The first Fab Lab outside MIT was created, more than a decade ago, by Mel King at Boston’s South End Technology Center (SETC), in collaboration with MIT’s Center for Bits Atoms. Mel’s vision was to use the technology that the lab could offer to recover the life of a neighbourhood that had been suffering from racial segregation and economic deprivation for decades, to the benefit of the real estate market. Decades before that first lab in Boston, Jane Jacobs had warned about the negative consequences of mass urban development driven purely by economic principles in New York. She stood up against Robert Moses in one of the most famous clashes in the history of city planning, activism and sociology. Jacobs defended the idea that cities should be devised by its citizens, and that the tyranny of the car and the highways, the removal of community identities that had been built by several generations, the market dynamics and progress were killing the cities’ DNAs. Kids in Boston’s South End were the victims of the new urban model that is still driving city development today. The local community and Mel decided to take action by making technology accessible, so as to build the future of the neighbourhood kids who were being left behind because they did not fit into the “normal” educational system, and creating mechanisms to find alternatives to the jobs that black or Latino kids would usually expect. SETC has been operating for some 15 years now, offering Boston kids free workshops and advice to develop their creativity. Mel’s lab has inspired hundreds of labs around the world, where the social dimension of technology is key. We usually hear that Fab Labs are elitist, or too MIT-centric, or even just a place for nerds, but the world should know more about Mel King, the man who, for the last 50 years, has been organising Sunday brunches at his home, where people sing, discuss and debate community issues, or just get together to read poetry.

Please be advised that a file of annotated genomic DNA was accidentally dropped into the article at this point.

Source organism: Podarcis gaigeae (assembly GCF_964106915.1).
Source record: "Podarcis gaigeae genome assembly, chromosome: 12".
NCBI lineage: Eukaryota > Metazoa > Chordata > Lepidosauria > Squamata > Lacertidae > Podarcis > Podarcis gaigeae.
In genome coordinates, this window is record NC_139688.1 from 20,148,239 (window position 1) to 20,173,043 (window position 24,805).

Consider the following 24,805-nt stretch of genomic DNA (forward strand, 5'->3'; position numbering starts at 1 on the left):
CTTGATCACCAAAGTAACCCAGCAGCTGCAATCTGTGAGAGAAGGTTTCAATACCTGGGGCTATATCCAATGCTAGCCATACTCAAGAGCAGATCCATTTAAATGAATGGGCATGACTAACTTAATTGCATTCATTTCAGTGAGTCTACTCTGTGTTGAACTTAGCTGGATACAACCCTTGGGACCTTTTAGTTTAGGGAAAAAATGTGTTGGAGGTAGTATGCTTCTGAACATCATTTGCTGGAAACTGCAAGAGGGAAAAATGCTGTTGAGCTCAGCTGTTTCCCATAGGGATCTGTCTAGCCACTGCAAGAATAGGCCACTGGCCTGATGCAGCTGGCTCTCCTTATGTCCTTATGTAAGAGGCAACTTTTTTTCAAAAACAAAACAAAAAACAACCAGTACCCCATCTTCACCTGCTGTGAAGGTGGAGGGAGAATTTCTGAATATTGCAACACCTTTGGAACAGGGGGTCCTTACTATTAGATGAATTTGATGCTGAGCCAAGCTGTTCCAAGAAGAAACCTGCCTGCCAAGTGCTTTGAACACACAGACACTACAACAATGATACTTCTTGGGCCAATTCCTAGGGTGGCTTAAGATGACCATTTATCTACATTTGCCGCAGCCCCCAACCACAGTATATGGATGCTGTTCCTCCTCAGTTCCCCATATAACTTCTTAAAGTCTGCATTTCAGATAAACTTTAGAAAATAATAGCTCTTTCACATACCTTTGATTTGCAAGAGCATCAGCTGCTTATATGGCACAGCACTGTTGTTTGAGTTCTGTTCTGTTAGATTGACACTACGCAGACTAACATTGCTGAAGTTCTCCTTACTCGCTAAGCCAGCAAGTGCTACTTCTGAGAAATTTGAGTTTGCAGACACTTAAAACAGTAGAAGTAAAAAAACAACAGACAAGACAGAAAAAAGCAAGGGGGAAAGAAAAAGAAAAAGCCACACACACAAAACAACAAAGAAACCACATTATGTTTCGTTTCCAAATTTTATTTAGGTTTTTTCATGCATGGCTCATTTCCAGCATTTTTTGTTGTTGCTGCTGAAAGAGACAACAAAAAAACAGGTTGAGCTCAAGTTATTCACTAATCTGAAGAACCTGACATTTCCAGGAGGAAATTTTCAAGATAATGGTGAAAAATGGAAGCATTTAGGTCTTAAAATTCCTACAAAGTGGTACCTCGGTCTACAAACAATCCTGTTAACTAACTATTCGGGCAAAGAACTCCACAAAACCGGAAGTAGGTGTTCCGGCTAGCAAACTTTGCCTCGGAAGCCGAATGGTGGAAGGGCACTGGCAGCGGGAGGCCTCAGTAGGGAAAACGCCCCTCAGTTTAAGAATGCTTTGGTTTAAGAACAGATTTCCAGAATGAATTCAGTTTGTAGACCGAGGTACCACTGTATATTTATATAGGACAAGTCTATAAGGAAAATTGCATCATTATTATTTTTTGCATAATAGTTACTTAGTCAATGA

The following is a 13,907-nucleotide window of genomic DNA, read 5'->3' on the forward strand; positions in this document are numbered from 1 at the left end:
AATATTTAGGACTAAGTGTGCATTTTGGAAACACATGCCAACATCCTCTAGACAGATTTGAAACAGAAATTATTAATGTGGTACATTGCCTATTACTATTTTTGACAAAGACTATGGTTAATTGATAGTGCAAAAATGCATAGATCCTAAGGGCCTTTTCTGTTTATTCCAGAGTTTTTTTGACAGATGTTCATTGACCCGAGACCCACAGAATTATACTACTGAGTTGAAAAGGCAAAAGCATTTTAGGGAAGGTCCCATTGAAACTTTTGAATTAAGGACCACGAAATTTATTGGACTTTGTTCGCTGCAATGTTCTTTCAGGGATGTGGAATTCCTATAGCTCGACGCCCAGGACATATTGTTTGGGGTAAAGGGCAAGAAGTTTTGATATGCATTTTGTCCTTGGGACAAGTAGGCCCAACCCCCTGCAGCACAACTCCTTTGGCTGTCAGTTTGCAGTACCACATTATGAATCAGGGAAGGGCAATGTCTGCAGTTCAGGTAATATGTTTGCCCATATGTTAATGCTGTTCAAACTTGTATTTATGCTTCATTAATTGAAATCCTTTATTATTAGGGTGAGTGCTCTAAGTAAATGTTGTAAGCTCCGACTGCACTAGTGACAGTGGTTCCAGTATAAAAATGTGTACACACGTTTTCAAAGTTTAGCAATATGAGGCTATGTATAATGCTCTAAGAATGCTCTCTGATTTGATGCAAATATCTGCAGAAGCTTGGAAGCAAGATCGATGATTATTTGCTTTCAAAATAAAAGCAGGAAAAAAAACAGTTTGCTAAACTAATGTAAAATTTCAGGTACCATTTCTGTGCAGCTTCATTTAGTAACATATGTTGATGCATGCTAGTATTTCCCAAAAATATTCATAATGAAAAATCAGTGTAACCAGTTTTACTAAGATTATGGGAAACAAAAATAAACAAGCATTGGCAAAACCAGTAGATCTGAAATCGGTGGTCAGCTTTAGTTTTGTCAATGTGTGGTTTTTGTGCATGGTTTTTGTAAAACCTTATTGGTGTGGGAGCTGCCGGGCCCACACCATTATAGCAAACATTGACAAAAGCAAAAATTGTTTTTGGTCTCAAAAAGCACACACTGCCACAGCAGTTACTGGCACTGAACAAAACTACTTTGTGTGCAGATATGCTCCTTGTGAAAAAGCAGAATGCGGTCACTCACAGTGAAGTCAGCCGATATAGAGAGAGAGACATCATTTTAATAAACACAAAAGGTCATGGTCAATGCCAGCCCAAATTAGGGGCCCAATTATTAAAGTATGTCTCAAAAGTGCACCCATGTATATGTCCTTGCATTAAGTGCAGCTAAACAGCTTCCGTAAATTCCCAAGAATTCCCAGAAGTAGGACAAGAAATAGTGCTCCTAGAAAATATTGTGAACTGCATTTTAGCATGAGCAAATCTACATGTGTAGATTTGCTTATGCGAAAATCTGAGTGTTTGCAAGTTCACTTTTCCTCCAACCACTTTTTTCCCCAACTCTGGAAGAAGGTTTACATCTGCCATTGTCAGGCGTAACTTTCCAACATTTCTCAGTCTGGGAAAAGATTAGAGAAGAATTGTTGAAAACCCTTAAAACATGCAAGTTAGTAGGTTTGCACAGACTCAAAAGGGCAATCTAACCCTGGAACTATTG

But can a Fab Lab help rebuild communities and attract new economic opportunities? Fab Lab Barcelona opened 10 years ago, the first Fab Lab in Europe, located at Barcelona’s Poblenou, a post-industrial neighbourhood with a strong manufacturing and radical union history that used to be known as the Catalan Manchester. There, the local community has been suffering the consequences of the deindustrialization process that hit almost every city during the last quarter of the 20th century, and the devastating economic crisis that has, among other things, jeopardised the 22@ urban renovation plan (developed by Barcelona’s city council to stimulate real estate investment in the area). The 2008 crisis reduced dramatically the options for capital investment in Barcelona, and the real estate market in Poblenou did not boom as expected, even though some university departments did in fact move in, as did a few large corporations that were able to resist the economic meltdown. Then, the neighbourhood began to receive new creative industries - such as design studios, small architecture and design schools, digital production businesses - which, together with art galleries and collectively occupied buildings, began to create a new neighbourhood identity, similar to Brooklyn’s, Wynwood’s, or Mitte’s, the corresponding gentrification-related issues included.